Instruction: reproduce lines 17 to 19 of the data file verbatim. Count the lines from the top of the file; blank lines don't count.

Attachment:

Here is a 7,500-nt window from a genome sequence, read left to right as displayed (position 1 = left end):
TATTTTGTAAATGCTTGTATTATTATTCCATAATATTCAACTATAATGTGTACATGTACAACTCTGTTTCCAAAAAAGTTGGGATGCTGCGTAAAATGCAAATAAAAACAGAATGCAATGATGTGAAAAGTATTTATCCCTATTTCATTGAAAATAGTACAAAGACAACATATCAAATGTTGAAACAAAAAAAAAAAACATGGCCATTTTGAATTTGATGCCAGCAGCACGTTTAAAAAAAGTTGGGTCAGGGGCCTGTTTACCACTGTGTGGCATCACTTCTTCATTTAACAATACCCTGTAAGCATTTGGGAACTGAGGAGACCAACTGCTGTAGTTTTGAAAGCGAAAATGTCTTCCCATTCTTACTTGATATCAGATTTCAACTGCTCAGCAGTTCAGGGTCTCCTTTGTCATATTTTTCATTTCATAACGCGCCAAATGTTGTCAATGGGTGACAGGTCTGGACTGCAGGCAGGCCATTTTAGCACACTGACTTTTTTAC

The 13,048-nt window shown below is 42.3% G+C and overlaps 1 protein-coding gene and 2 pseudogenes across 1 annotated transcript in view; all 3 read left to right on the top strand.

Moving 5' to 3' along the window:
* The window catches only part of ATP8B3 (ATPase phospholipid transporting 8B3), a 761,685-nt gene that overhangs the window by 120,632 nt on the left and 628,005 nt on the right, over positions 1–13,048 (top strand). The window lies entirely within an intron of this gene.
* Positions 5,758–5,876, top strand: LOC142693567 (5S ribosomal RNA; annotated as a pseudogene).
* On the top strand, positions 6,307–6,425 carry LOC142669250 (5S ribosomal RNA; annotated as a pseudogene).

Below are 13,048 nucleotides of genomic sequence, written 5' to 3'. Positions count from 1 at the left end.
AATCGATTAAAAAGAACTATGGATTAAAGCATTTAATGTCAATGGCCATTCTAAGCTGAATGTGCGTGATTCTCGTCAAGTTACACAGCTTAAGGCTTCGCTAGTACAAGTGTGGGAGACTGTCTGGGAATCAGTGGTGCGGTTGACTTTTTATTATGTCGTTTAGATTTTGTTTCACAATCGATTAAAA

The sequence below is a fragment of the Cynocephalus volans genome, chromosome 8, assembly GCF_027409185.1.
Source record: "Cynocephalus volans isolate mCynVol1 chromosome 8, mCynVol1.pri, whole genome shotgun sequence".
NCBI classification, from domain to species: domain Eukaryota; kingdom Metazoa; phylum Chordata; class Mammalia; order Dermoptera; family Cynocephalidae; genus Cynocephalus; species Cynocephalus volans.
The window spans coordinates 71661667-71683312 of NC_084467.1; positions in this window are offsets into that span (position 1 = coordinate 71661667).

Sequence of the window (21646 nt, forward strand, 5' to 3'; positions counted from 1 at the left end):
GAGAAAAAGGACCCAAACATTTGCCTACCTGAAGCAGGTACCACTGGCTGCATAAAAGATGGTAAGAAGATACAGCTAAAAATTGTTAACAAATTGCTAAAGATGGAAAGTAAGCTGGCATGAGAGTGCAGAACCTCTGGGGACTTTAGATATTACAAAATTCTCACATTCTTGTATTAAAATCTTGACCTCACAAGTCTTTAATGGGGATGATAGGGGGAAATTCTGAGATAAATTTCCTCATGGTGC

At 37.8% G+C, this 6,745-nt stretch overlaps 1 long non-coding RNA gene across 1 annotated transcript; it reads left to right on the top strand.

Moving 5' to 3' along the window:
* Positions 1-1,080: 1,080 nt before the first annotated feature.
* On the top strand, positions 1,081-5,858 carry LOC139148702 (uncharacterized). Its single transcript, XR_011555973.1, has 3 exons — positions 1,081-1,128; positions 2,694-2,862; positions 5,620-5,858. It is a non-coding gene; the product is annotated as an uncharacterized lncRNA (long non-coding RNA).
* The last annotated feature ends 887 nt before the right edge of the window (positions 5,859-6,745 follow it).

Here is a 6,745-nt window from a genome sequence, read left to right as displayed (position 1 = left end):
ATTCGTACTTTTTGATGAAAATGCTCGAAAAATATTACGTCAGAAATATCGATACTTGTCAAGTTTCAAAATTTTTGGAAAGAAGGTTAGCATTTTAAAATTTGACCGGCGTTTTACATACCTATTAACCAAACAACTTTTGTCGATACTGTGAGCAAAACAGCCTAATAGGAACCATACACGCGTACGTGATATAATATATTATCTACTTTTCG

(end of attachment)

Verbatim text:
Moving 5' to 3' along the window:
* Positions 1-1,080: 1,080 nt before the first annotated feature.
* On the top strand, positions 1,081-5,858 carry LOC139148702 (uncharacterized). Its single transcript, XR_011555973.1, has 3 exons — positions 1,081-1,128; positions 2,694-2,862; positions 5,620-5,858. It is a non-coding gene; the product is annotated as an uncharacterized lncRNA (long non-coding RNA).